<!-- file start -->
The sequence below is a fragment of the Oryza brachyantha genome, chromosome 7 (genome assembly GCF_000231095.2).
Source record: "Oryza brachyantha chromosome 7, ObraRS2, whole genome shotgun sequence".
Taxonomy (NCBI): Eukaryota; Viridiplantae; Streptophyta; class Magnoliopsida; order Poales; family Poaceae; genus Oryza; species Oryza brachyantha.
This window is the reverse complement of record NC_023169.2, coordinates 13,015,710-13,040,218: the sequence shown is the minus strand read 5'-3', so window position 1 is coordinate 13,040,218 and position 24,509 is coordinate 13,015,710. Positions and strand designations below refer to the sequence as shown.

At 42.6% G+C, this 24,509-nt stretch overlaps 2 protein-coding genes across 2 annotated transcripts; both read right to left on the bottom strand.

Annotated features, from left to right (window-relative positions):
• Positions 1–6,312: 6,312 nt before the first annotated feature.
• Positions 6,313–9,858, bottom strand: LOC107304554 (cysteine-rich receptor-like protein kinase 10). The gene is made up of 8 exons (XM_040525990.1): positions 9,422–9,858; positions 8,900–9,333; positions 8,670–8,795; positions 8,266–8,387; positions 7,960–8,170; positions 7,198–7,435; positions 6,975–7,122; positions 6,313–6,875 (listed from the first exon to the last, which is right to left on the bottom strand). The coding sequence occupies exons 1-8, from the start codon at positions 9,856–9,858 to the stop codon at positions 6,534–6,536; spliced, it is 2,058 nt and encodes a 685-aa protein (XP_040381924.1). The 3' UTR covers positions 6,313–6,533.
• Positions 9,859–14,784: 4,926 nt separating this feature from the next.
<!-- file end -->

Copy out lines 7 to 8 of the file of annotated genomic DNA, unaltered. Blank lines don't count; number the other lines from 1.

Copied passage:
• Positions 1–6,312: 6,312 nt before the first annotated feature.
• Positions 6,313–9,858, bottom strand: LOC107304554 (cysteine-rich receptor-like protein kinase 10). The gene is made up of 8 exons (XM_040525990.1): positions 9,422–9,858; positions 8,900–9,333; positions 8,670–8,795; positions 8,266–8,387; positions 7,960–8,170; positions 7,198–7,435; positions 6,975–7,122; positions 6,313–6,875 (listed from the first exon to the last, which is right to left on the bottom strand). The coding sequence occupies exons 1-8, from the start codon at positions 9,856–9,858 to the stop codon at positions 6,534–6,536; spliced, it is 2,058 nt and encodes a 685-aa protein (XP_040381924.1). The 3' UTR covers positions 6,313–6,533.